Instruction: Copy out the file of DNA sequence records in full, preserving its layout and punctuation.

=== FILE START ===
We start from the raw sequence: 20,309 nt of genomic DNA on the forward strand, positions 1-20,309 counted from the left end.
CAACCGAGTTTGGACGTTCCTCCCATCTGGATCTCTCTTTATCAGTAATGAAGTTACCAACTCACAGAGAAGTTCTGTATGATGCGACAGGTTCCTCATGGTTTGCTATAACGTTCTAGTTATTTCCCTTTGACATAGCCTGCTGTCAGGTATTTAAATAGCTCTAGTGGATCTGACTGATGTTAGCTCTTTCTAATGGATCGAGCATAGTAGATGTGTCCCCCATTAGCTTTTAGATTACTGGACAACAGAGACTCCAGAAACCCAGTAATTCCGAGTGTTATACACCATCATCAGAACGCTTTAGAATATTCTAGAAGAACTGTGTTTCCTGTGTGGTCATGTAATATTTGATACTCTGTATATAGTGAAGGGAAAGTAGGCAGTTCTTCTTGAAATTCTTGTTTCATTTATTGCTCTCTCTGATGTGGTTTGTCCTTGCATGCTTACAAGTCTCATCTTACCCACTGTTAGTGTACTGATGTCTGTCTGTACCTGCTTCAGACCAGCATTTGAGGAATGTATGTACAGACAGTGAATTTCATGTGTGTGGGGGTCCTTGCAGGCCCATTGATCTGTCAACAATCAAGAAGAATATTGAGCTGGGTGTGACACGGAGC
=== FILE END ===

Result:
We start from the raw sequence: 20,309 nt of genomic DNA on the forward strand, positions 1-20,309 counted from the left end.
CAACCGAGTTTGGACGTTCCTCCCATCTGGATCTCTCTTTATCAGTAATGAAGTTACCAACTCACAGAGAAGTTCTGTATGATGCGACAGGTTCCTCATGGTTTGCTATAACGTTCTAGTTATTTCCCTTTGACATAGCCTGCTGTCAGGTATTTAAATAGCTCTAGTGGATCTGACTGATGTTAGCTCTTTCTAATGGATCGAGCATAGTAGATGTGTCCCCCATTAGCTTTTAGATTACTGGACAACAGAGACTCCAGAAACCCAGTAATTCCGAGTGTTATACACCATCATCAGAACGCTTTAGAATATTCTAGAAGAACTGTGTTTCCTGTGTGGTCATGTAATATTTGATACTCTGTATATAGTGAAGGGAAAGTAGGCAGTTCTTCTTGAAATTCTTGTTTCATTTATTGCTCTCTCTGATGTGGTTTGTCCTTGCATGCTTACAAGTCTCATCTTACCCACTGTTAGTGTACTGATGTCTGTCTGTACCTGCTTCAGACCAGCATTTGAGGAATGTATGTACAGACAGTGAATTTCATGTGTGTGGGGGTCCTTGCAGGCCCATTGATCTGTCAACAATCAAGAAGAATATTGAGCTGGGTGTGACACGGAGC